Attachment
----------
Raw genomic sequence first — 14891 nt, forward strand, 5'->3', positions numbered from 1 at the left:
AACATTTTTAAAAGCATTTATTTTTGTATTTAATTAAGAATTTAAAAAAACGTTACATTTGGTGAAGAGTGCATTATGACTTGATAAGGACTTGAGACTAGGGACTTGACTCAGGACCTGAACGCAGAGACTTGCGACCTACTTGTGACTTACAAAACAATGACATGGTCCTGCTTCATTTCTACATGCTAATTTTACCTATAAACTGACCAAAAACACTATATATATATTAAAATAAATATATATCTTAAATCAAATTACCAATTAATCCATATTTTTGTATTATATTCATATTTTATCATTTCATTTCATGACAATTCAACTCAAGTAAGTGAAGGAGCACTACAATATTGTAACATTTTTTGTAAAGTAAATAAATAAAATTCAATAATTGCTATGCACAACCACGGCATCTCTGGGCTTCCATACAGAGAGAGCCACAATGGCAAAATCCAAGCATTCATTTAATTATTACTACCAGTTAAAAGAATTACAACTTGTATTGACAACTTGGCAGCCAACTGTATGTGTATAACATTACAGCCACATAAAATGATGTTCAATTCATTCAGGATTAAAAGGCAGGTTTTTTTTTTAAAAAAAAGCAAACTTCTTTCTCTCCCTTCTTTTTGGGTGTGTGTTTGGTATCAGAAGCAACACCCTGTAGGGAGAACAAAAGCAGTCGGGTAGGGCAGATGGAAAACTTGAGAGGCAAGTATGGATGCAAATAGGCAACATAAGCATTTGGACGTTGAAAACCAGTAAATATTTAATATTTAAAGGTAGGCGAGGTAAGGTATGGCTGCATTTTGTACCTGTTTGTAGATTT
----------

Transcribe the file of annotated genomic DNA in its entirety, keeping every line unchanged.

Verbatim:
Raw genomic sequence first — 14891 nt, forward strand, 5'->3', positions numbered from 1 at the left:
AACATTTTTAAAAGCATTTATTTTTGTATTTAATTAAGAATTTAAAAAAACGTTACATTTGGTGAAGAGTGCATTATGACTTGATAAGGACTTGAGACTAGGGACTTGACTCAGGACCTGAACGCAGAGACTTGCGACCTACTTGTGACTTACAAAACAATGACATGGTCCTGCTTCATTTCTACATGCTAATTTTACCTATAAACTGACCAAAAACACTATATATATATTAAAATAAATATATATCTTAAATCAAATTACCAATTAATCCATATTTTTGTATTATATTCATATTTTATCATTTCATTTCATGACAATTCAACTCAAGTAAGTGAAGGAGCACTACAATATTGTAACATTTTTTGTAAAGTAAATAAATAAAATTCAATAATTGCTATGCACAACCACGGCATCTCTGGGCTTCCATACAGAGAGAGCCACAATGGCAAAATCCAAGCATTCATTTAATTATTACTACCAGTTAAAAGAATTACAACTTGTATTGACAACTTGGCAGCCAACTGTATGTGTATAACATTACAGCCACATAAAATGATGTTCAATTCATTCAGGATTAAAAGGCAGGTTTTTTTTTTAAAAAAAAGCAAACTTCTTTCTCTCCCTTCTTTTTGGGTGTGTGTTTGGTATCAGAAGCAACACCCTGTAGGGAGAACAAAAGCAGTCGGGTAGGGCAGATGGAAAACTTGAGAGGCAAGTATGGATGCAAATAGGCAACATAAGCATTTGGACGTTGAAAACCAGTAAATATTTAATATTTAAAGGTAGGCGAGGTAAGGTATGGCTGCATTTTGTACCTGTTTGTAGATTT